Import the cmdlets needed to configure your Active Directory for writeback by running Import-Module ‘C:\Program Files\Microsoft Azure Active Directory Connect\AdPrep\AdSyncPrep.psm1’ from an administrative PowerShell session. You need Domain Admin permissions for the domain in the local AD forest that you will write back groups to. The cmdlets for this are obtained by running the Azure AD Connect tool.

$accountName = "domain\aad_account" #[this is the account that will be used by Azure AD Connect Sync to manage objects in the directory, this is often an account in the form of MSOL_number or AAD_number].
$cloudGroupOU = "OU=CloudGroups,DC=contoso,DC=com"
Initialize-ADSyncGroupWriteBack -AdConnectorAccount $accountName -GroupWriteBackContainerDN $cloudGroupOU

Once these cmdlets are run the AADSync account will have permissions to write objects to this OU. You can view the permissions in Active Directory Users and Computers for this OU if you enable Advanced mode in that program. There should be a permission entry for this account that is not inherited from the parent OU’s.

At the time of writing, the distribution list that is created on writeback from Azure AD will not appear in the Global Address List in Outlook etc. or allow on-premises mailboxes to send to these internal only cloud based groups. To add it to the address book you need to create a new subdomain, update public DNS and add send connectors to hybrid Exchange Server. This is all outlined in https://technet.microsoft.com/en-us/library/mt668829(v=exchg.150).aspx. This ensure’s that on-premises mailboxes can deliver to groups as internal senders and not require external senders enabled on the group. To add the group to the Global Address List you need to run Update-AddressList in Exchange Server. Once group writeback is prepared for using these cmdlets here and AADConnect has had it enabled during the Synchronization Options page, you should see the groups appearing in the selected OU as shown:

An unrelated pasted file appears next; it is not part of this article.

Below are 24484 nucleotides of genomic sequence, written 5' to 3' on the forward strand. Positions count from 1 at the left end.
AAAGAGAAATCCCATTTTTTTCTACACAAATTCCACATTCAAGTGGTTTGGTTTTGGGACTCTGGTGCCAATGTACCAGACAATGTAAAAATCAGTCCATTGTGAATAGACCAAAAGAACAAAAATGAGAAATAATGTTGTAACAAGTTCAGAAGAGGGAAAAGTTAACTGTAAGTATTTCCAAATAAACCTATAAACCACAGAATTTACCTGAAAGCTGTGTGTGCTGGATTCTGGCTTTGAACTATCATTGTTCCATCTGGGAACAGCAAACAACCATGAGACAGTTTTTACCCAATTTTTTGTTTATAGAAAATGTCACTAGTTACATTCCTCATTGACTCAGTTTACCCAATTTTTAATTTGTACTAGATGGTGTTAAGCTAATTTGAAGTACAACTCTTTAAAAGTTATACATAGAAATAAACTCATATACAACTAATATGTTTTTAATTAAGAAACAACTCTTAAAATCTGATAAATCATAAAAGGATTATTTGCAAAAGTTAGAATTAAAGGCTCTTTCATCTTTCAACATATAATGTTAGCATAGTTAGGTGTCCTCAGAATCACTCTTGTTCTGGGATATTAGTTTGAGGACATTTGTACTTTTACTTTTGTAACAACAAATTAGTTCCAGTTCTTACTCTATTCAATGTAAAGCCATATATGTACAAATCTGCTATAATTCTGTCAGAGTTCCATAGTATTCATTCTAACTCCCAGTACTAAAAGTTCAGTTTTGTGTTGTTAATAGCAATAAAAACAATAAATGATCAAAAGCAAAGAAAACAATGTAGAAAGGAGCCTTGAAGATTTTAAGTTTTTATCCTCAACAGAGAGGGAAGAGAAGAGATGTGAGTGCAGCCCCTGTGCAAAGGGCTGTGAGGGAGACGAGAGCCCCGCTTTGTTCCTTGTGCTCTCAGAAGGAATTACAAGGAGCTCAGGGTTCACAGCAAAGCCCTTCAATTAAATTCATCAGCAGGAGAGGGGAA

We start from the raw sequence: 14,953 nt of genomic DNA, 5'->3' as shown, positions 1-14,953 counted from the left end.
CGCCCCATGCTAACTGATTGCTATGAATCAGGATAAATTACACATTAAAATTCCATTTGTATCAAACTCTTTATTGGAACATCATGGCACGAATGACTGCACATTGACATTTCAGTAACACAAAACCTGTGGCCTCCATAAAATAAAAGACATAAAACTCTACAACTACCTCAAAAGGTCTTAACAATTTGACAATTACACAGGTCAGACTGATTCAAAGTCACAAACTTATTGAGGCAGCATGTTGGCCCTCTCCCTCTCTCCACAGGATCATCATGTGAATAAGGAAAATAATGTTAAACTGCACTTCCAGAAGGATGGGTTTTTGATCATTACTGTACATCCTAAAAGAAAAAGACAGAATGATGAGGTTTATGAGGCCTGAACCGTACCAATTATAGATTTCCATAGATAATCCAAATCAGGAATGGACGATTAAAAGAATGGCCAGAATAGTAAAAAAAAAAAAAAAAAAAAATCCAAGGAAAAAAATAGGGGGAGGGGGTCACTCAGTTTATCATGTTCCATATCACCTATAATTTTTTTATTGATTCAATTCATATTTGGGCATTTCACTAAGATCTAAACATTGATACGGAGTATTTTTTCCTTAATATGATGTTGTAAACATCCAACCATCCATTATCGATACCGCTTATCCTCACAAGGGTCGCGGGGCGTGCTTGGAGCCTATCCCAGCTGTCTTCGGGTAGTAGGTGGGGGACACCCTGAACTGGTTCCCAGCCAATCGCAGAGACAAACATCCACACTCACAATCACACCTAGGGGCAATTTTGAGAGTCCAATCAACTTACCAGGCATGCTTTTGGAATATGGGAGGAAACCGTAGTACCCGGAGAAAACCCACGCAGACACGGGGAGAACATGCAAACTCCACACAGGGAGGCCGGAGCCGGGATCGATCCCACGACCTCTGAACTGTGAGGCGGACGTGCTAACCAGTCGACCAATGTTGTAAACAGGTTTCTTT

image

And you should find that on-premises users can send email to these groups as well.

Preparing for Password Writeback

The option for users to change their passwords in the cloud and have then written back to on-premises (with multifactor authentication and proof of right to change the password) is also available in Office 365 / Azure AD with the Premium Azure Active Directory or Enterprise Mobility Pack licence.

To enable password writeback for AADConnect you need to enable the Password Writeback option in AADConnect synchronization settings and then run the following three PowerShell cmdlets on the AADSync server:


Get-ADSyncConnector | fl name,AADPasswordResetConfiguration
Get-ADSyncAADPasswordResetConfiguration -Connector "contoso.onmicrosoft.com - AAD"
Set-ADSyncAADPasswordResetConfiguration -Connector "contoso.onmicrosoft.com - AAD" -Enable $true